The Rhythm of Ritual

I arrived to meet with Tim Williamson, Co-Founder and CEO of The Idea Village, armed with my laptop and a slew of questions for this article. Instead, we ended up discussing me.

The Rhythm of Ritual 

My mom is from New Orleans, but I grew up in the Blue Ridge Mountains of Virginia in a small city called Staunton. It was a beautiful place to grow up and I’m still very fond of it. But after spending a lot of vacation time in the Crescent City as a child, I knew that New Orleans was where I wanted to be.

“But why New Orleans?” Tim asked me.

“Because New Orleans just has this special feeling,” I said. “The people who live here love their home in way most Americans can’t understand.”

“But why do you think that is?” Tim pressed me. I was stumped. I had never really thought it through past that point.

“The food and music are so rich and so authentic so the city?” I guessed. By the look on Tim’s face, I could tell I was on the right tack, but hadn’t quite reached the crux of it.

Big Idea crowd“New Orleanians organize and connect like no other city in the world,” said Tim. “I think that people are attracted to New Orleans because of the rhythm of rituals. Food and music are part of those rituals, but family and human connection are even bigger parts.”

I thought of Mardi Gras day. It’s the culmination of carnival season, which does not last more than a few weeks. Despite it’s short duration, New Orleanians always have carnival season on the brain, with preparations going on behind the scenes all year long.

The parades and celebrations on Mardi Gras day, which could easily devolve into chaos, are made possible because of the New Orleans community’s desire to take part in a collective, seasonal ritual. The city is like one huge family

“The rhythm of ritual: that’s what New Orleans does well,” Tim said. “And we wanted to create that same rhythm of ritual with an ‘Entrepreneur Season,’ which culminates with New Orleans Entrepreneur Week and The Big Idea.”

The Birth of The Idea Village

Tim moved away from New Orleans in the 80’s to pursue a career in entrepreneurial start-ups. His journey took him from New York to Boston to Atlanta to Pittsburgh, as he explored how cities could promote themselves using video and the internet.

The Idea Village was conceived on a cocktail napkin at a bar in the French Quarter.

The Idea Village was conceived on a cocktail napkin at a bar in the French Quarter.

Eventually, he could no longer stay away from New Orleans, and moved back to the Crescent City to build When he wasn’t working, Tim met up with a group of emerging New Orleans business leaders who were working together to reverse the decline the city faced in the 90’s.

“We wanted to attract smart people to the city,” Tim said. “But at that time, the jobs just didn’t exist.” Tim and the other co-founders knew that a community friendly to entrepreneurial start-ups would also attract bright minds. The Idea Village was born.

In order to avoid simply copying other cities’ start-up incubation models, the founders of The Idea Village decided to capitalize on what makes New Orleans unique: it’s rhythm of ritual and seasonal celebrations.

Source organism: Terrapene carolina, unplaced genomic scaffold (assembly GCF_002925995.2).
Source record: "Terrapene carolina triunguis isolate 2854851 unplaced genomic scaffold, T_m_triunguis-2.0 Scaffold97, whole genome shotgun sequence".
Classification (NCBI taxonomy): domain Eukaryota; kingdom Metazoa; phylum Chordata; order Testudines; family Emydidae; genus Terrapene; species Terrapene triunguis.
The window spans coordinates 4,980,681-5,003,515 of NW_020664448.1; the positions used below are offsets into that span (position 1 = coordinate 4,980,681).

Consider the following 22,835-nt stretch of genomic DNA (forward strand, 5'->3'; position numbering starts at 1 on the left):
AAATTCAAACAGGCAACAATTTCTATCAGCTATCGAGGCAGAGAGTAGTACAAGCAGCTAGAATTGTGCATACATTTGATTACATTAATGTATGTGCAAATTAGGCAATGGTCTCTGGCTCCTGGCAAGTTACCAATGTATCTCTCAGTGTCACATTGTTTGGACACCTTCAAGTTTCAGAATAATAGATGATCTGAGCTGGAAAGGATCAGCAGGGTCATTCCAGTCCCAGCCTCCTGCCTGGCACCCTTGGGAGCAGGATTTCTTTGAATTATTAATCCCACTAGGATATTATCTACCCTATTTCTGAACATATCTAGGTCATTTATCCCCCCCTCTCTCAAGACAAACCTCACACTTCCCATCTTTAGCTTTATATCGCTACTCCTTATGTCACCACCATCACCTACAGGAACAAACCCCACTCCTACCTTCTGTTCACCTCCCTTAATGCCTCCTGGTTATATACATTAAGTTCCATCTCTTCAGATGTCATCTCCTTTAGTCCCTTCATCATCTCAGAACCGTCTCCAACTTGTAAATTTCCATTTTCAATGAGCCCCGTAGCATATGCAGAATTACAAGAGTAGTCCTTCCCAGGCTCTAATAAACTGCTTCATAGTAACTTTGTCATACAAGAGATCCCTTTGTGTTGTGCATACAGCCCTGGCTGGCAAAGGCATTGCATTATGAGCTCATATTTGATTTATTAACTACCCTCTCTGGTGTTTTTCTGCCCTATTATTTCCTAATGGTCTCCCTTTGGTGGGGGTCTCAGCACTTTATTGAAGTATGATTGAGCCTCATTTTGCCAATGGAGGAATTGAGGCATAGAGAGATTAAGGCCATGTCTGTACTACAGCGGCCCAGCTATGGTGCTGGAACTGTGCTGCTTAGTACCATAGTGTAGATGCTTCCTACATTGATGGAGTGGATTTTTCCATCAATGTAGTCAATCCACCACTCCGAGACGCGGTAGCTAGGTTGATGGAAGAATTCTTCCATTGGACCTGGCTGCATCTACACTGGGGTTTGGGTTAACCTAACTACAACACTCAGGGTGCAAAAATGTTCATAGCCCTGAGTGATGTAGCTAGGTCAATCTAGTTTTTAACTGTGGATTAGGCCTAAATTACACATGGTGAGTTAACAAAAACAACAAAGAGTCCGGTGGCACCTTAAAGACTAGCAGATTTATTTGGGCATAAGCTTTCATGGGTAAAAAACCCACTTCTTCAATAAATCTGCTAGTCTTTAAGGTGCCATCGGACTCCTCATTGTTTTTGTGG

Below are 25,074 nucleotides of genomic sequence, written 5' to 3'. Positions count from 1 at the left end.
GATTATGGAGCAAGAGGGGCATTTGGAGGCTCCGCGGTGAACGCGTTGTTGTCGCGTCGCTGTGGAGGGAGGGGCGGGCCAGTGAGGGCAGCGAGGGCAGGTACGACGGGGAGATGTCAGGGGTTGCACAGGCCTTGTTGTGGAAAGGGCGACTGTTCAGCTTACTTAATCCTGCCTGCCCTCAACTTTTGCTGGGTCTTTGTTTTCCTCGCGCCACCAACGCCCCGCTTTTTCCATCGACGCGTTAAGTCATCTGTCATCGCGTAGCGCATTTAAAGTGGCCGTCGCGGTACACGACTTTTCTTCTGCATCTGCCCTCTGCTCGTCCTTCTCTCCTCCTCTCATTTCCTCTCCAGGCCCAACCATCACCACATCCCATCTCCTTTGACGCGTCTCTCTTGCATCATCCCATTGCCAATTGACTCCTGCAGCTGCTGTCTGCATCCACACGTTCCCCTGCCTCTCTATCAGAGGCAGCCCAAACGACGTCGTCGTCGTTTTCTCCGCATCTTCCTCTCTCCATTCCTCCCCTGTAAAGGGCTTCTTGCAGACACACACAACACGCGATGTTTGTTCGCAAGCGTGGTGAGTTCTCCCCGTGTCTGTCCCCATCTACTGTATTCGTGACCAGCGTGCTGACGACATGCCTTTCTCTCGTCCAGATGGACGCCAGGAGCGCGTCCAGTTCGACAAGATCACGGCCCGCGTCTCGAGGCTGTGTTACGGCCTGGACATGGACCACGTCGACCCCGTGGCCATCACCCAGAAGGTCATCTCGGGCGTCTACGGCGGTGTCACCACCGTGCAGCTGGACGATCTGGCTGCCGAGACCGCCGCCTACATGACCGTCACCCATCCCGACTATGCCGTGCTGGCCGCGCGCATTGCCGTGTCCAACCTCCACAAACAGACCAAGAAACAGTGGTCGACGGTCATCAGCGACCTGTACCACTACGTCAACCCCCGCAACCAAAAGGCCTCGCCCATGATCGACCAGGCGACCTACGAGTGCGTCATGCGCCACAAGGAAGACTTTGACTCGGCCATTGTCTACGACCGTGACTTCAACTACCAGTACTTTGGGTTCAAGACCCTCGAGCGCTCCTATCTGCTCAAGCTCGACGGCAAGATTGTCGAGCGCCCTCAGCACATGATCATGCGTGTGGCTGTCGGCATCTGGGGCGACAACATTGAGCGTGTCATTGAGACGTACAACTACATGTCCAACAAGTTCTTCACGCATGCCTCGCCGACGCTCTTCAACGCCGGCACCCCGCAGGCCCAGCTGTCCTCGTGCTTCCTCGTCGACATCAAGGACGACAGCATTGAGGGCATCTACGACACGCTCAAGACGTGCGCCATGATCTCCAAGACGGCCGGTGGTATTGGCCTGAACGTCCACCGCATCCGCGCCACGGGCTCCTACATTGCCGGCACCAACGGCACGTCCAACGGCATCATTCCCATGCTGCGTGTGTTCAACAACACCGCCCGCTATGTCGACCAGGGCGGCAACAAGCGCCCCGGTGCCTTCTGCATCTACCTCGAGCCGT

A typical entrepreneurial season begins in July;  when entrepreneurs with business ideas are encouraged to utilize The Idea Village’s various support networks, seminars, and training programs; and it culminates in March with New Orleans Entrepreneur Week.

Entrepreneur Week, Past and Present

The first Entrepreneur Week was called “The IDEAcorps Challenge” and took place in 2009. In 2010, the celebration of local and national talent was rebranded New Orleans Entrepreneur Week.

NOEWWith the addition of year-round entrepreneurial services, New Orleans Entrepreneur Week became the culmination of a new New Orleans ritual celebration, known as “Entrepreneur Season.”

Entrepreneurs and anyone interested in start-ups can participate in this year’s New Orleans Entrepreneur Week by registering at The majority of the events and seminars are free and open to the public on a first come, first serve basis.

I asked Tim about his vision for future entrepreneur weeks. “It’s going to be the Jazz Fest or Mardi Gras of start-ups,” he said. “I have this vision that there will be different tents; one for education, one for green technology, one for the arts. And U2 will be playing.”

This year, Tim is most excited for the exploration of 3D printing happening at Isidore Newman School, Monday’s “Water Challenge,” and of course, The Big Idea.

The Idea Village is planning for 1,500 people to participate in New Orleans Entrepreneur Week 2014 programs, with 5,000 present for The Big Idea.

Eighty-one percent of the businesses that have participate in The Idea Village’s programs and presented at past Entrepreneur Weeks are still in business and 85% are still based in New Orleans. Many of these successful entrepreneurs now mentor new start-ups through The Idea Village.

It’s all part of the rhythm of ritual.


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